A new concept which solves an age-old problem in share housing is allowing property investors to potentially achieve double the traditional rental returns.
Residential builder the Gallery Group has launched the co-living concept to develop investment properties which are suitable to be rented as share housing but can also be used as a traditional family home.
Adam Barclay of Gallery Group says they settled on the concept after they realised that rental distress was a growing issue.
He says more people felt they had to share their home to be able to manage the rent, but they couldn’t find anything suitable which fulfilled all of the tenants’ needs.
The Gallery Group design is for a four-bedroom, three-bathroom home. Two of the bedrooms have an ensuite, while there is a two-way bathroom attached to the third bedroom, which can be closed off in practical terms for private use. There is also a media room.
It then manages the property and finds and matches suitable tenants to properties.
Renting the rooms individually means the property owners can achieve a much higher rental return than traditional rental properties, according to buyer’s agent Scott Northcott of Property Hotspot.
“The appeal for our property investor clients is the rental returns,” Northcott says.
“In reality you’re diversifying the income from the one property, which is very difficult to do if you rented to one family unit.
“There’s nothing against renting to one family unit. We’ve got plenty of clients that do that, and we do that continually now with our other clients.
“With co-living, if you have three people living there and one of them leaves, you’ve still got the two incomes from the other rooms while you get the third room re-filled.”
Northcott says a typical house rented to one family may earn a weekly rent of about $400 or $500, but through the shared model there was the potential to achieve between $730 to $900 a week from three tenants, depending on the demand in that area and the type of tenants.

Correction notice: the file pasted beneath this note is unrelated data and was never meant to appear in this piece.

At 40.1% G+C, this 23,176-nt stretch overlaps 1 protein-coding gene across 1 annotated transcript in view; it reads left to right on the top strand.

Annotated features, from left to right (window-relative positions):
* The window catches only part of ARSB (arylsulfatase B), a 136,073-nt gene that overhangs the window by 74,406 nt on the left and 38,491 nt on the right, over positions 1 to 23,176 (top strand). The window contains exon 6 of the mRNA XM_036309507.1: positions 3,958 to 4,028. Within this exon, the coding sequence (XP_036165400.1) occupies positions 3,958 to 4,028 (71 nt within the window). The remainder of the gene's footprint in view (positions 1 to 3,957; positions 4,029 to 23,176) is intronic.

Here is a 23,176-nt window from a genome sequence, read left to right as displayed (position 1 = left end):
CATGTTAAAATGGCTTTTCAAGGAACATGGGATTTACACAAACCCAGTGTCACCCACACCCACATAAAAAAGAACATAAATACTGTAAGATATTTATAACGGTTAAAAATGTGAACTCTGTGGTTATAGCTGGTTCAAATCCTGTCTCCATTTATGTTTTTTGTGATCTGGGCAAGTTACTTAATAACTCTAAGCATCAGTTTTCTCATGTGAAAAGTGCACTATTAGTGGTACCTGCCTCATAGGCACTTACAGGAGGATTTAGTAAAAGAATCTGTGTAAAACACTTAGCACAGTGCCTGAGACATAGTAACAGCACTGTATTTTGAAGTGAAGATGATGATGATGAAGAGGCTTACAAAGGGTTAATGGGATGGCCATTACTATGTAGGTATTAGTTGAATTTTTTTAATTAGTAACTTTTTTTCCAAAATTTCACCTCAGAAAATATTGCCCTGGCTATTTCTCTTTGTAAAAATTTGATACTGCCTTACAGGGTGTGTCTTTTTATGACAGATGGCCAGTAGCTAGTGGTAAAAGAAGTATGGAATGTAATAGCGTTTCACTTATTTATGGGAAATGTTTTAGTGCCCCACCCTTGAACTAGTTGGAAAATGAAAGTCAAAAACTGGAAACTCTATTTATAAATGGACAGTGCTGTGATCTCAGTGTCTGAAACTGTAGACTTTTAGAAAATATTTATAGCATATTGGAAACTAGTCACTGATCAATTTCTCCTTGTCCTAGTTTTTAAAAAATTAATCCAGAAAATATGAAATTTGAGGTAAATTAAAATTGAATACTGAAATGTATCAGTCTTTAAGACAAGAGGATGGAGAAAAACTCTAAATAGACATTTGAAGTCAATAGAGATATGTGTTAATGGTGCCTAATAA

“Either way it’s substantially more, even at the low end, than the amount you would receive from renting it to one family,” he says.
Primarily Gallery Group is developing the co-living housing in the south-east corner of Queensland, as well as in Melbourne, Geelong and Ballarat, but Barclay says it could work anywhere.
“In excess of 50% of the population earn $89,000 or less per year – and for those people to not be in rental distress from the day they move into a property, they need to be paying less than $400 per week for a rental property,” Barclay says.
A survey of 1,300 renters conducted for Gallery Group found tenants where happy to share but wanted to be on an equal footing with other tenants in a property.
That meant bedrooms of the same size and a private bathroom as well as a pantry which was lockable.
Tenants also wanted air conditioning in their bedrooms and for houses to be fully furnished. The Gallery Group co-living houses come with a $29,500 furniture package.
“If you can provide that sort of product, there’s a huge marketplace of people who are saying they want that,” Barclay says.
Northcott says no one in the property industry has been purpose-building and managing suitable shared accommodation until now.
“There are traditional homes which have been converted but nothing new on the market that was comfortable and nice,” he says.
The homes can be tenanted by three people at a time, as once it is rented to more than three individuals it becomes what is known as rooming accommodation, which changes it to more of a commercial development.
“The property management is critical to this working properly,” Barclay says.
He says it’s about understanding the personalities and demographics of the individual tenants when matching them.
“We do that because we want longevity of tenants,” he says. “We want people to move into a brand-new home that’s really well-built and has fantastic inclusions.
“While our concept is new, shared accommodation has been in the marketplace for many years, it is just that no one has designed it in a way that matches the needs and wants of tenants.”